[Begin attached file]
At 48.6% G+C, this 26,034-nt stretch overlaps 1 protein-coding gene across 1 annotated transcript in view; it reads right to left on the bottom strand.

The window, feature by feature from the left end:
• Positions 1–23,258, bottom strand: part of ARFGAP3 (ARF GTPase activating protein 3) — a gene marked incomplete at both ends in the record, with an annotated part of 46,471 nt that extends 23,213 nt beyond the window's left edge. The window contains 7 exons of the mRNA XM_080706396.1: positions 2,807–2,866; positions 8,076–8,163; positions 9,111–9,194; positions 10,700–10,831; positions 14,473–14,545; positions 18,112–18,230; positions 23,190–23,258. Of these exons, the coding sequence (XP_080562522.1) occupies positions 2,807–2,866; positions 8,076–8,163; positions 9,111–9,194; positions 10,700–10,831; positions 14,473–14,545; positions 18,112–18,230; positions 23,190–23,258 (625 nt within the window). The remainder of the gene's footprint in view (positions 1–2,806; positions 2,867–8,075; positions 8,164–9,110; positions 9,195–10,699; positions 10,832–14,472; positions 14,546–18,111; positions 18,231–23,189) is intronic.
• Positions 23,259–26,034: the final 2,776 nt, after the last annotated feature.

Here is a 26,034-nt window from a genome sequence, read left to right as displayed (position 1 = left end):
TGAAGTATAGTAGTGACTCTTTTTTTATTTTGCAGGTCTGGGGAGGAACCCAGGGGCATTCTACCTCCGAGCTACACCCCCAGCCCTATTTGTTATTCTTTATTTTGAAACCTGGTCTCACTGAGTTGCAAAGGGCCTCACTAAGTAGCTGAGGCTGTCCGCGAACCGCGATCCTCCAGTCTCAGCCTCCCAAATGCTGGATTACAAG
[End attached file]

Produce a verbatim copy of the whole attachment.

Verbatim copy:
At 48.6% G+C, this 26,034-nt stretch overlaps 1 protein-coding gene across 1 annotated transcript in view; it reads right to left on the bottom strand.

The window, feature by feature from the left end:
• Positions 1–23,258, bottom strand: part of ARFGAP3 (ARF GTPase activating protein 3) — a gene marked incomplete at both ends in the record, with an annotated part of 46,471 nt that extends 23,213 nt beyond the window's left edge. The window contains 7 exons of the mRNA XM_080706396.1: positions 2,807–2,866; positions 8,076–8,163; positions 9,111–9,194; positions 10,700–10,831; positions 14,473–14,545; positions 18,112–18,230; positions 23,190–23,258. Of these exons, the coding sequence (XP_080562522.1) occupies positions 2,807–2,866; positions 8,076–8,163; positions 9,111–9,194; positions 10,700–10,831; positions 14,473–14,545; positions 18,112–18,230; positions 23,190–23,258 (625 nt within the window). The remainder of the gene's footprint in view (positions 1–2,806; positions 2,867–8,075; positions 8,164–9,110; positions 9,195–10,699; positions 10,832–14,472; positions 14,546–18,111; positions 18,231–23,189) is intronic.
• Positions 23,259–26,034: the final 2,776 nt, after the last annotated feature.

Here is a 26,034-nt window from a genome sequence, read left to right as displayed (position 1 = left end):
TGAAGTATAGTAGTGACTCTTTTTTTATTTTGCAGGTCTGGGGAGGAACCCAGGGGCATTCTACCTCCGAGCTACACCCCCAGCCCTATTTGTTATTCTTTATTTTGAAACCTGGTCTCACTGAGTTGCAAAGGGCCTCACTAAGTAGCTGAGGCTGTCCGCGAACCGCGATCCTCCAGTCTCAGCCTCCCAAATGCTGGATTACAAG